incurred by Plaintiff’s counsel. Nor does a review of the billing statements by this Court suggest
any excessive or redundant hours. Finally, there is no rule of law holding that attorneys’ fees for
one party are capped at the attorneys’ fees incurred by the other party. In the present case
Plaintiff’s counsel not only filed the complaint and prosecuted its case to the close, but also
prepared and briefed dispositive motions. It is therefore unsurprising, and even appropriate, that
Plaintiff’s counsel incurred greater fees
The billing statements further show that Plaintiff’s counsel incurred $3,427.46 is costs
and expenses. These costs and expenses are authorized under the parties’ promissory notes,
which specifically provides for the payment of the lender’s legal expenses and court costs. See
Promissory Note p. 1, ECF No. 25 Ex 2. Defendants have not identified any rule of law that
prohibits the award of such costs and expenses, and so they will be awarded at this time.
Adding the attorneys’ fees together with the costs and expenses results in a total of
$61,625.21. Because this amount is reasonable it will be awarded to Plaintiff at this time.
Plaintiff will be directed to submit a proposed judgment (via the CM/ECF Utilities function)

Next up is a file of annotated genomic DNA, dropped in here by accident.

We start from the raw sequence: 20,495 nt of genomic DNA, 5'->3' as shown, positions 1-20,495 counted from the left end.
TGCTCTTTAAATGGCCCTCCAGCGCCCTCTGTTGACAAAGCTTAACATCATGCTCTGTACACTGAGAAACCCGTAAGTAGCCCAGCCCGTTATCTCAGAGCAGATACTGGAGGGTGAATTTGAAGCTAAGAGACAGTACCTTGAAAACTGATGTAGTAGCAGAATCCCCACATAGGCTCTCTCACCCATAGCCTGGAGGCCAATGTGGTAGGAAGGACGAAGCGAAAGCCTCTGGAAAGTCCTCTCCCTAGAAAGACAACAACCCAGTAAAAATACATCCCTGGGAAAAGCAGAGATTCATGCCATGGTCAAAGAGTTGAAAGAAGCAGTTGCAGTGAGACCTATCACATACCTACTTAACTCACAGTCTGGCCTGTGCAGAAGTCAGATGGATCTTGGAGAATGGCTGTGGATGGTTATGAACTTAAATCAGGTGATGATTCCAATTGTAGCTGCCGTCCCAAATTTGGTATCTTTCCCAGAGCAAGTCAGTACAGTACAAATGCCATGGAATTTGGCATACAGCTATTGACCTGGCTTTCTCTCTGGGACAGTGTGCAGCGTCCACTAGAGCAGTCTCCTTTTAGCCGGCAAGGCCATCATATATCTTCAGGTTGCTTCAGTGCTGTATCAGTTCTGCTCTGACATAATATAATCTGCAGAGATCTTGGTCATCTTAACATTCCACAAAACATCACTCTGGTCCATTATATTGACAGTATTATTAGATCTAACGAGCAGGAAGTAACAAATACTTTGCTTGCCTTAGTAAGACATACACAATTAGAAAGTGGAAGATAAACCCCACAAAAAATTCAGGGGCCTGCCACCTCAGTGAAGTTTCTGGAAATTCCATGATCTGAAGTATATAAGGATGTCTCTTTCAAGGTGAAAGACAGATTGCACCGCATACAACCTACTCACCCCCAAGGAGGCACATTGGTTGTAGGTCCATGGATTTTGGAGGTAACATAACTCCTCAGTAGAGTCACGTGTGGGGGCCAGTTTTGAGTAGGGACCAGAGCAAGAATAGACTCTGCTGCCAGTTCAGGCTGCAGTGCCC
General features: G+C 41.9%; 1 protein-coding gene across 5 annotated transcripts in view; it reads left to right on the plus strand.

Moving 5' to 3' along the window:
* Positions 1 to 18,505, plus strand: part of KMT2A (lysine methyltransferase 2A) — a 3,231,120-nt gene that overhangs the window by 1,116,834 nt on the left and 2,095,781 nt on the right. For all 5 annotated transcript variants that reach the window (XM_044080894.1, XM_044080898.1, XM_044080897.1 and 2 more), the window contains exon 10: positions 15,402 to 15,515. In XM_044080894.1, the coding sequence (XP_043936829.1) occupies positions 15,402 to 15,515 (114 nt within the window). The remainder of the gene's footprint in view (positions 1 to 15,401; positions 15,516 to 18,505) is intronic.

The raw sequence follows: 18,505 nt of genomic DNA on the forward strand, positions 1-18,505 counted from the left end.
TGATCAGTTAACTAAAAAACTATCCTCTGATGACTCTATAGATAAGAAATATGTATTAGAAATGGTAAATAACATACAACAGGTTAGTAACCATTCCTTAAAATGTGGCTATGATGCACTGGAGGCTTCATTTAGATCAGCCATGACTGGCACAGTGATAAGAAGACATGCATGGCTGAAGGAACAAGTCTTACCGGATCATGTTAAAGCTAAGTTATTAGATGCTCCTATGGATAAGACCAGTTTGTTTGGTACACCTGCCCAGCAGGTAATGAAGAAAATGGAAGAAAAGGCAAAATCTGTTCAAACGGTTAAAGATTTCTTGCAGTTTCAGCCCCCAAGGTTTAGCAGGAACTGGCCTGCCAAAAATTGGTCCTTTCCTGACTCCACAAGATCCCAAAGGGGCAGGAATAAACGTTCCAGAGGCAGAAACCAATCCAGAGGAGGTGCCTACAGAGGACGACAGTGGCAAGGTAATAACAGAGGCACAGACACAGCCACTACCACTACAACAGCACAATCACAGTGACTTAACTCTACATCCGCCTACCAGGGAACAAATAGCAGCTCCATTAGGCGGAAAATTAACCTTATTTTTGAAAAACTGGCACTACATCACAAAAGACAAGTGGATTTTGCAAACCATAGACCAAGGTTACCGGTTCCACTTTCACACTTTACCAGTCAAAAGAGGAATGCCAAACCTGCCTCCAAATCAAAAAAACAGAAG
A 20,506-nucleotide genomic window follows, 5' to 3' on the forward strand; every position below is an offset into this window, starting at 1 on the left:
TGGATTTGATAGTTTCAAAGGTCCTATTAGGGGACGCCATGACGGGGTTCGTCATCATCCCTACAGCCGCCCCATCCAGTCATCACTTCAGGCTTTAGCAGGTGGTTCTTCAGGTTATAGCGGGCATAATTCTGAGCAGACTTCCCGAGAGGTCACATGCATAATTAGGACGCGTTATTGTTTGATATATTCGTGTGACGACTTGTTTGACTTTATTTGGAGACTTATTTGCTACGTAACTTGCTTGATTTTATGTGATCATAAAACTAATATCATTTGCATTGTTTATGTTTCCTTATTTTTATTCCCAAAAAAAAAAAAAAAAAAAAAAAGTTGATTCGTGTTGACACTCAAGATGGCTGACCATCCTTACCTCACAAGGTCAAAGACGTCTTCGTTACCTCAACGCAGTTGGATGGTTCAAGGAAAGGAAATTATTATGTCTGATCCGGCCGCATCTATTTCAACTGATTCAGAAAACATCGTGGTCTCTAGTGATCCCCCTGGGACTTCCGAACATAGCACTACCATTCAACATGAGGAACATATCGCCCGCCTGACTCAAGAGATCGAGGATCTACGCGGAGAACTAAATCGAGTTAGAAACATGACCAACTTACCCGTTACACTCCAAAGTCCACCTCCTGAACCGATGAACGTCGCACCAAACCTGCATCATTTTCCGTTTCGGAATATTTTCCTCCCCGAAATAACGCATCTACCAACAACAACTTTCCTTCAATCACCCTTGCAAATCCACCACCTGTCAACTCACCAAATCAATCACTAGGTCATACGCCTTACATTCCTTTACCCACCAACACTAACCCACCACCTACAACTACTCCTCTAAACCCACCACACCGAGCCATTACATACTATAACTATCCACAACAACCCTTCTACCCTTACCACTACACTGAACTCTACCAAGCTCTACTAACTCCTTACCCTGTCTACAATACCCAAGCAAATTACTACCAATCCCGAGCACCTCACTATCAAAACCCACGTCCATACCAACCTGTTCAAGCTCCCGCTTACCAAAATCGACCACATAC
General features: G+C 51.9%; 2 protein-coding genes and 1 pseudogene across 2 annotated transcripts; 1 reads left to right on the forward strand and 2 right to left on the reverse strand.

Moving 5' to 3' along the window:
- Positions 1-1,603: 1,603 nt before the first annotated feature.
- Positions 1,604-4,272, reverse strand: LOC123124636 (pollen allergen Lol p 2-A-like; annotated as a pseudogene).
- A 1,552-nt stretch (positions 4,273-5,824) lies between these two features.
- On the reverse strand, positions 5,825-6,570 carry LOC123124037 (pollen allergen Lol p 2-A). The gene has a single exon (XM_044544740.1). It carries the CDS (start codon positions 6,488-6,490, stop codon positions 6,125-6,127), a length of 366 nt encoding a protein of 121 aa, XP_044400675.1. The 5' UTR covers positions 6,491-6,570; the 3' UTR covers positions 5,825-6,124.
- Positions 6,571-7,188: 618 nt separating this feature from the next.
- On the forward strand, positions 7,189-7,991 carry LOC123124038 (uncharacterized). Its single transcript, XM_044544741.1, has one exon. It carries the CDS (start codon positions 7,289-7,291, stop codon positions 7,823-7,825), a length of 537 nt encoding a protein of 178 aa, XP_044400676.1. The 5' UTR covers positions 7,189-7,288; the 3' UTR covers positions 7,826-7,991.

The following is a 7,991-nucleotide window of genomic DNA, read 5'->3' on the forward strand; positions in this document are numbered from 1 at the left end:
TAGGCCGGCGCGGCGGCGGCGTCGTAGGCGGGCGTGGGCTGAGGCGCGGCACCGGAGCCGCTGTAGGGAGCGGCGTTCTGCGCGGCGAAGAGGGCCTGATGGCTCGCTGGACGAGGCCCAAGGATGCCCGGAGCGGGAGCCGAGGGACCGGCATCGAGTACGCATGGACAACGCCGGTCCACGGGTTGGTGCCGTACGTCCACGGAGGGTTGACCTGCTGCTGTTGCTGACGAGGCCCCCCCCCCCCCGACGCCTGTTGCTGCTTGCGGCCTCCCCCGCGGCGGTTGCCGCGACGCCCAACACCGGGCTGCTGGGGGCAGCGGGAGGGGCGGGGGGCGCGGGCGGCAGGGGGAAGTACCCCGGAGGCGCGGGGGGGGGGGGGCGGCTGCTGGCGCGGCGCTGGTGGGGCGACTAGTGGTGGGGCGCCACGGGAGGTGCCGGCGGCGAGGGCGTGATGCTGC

including the amount of all outstanding loan obligations and attorneys’ fees and expenses that is
consistent with this order and the order addressing Plaintiff’s motion for summary judgment
entered on October 27, 2016. See ECF No. 24.
Accordingly, it is ORDERED that Plaintiff’s request for attorneys’ fees, costs, and
expenses in the amount of $61,625.21 is GRANTED.
It is further ORDERED that Plaintiff is AWARDED attorneys’ fees, costs, and expenses
in the amount of $61,625.21.
It is further ORDERED that Plaintiff is directed to SUBMIT a proposed judgment
consistent with both this order and the order addressing Plaintiff’s motion for summary judgment
entered on October 27, 2016.
s/Thomas L. Ludington
THOMAS L. LUDINGTON
United States District Judge
Dated: December 21, 2016
PROOF OF SERVICE
The undersigned certifies that a copy of the foregoing order was served
upon each attorney or party of record herein by electronic means or first
class U.S. mail on December 21, 2016.
s/Michael A. Sian
MICHAEL A. SIAN, Case Manager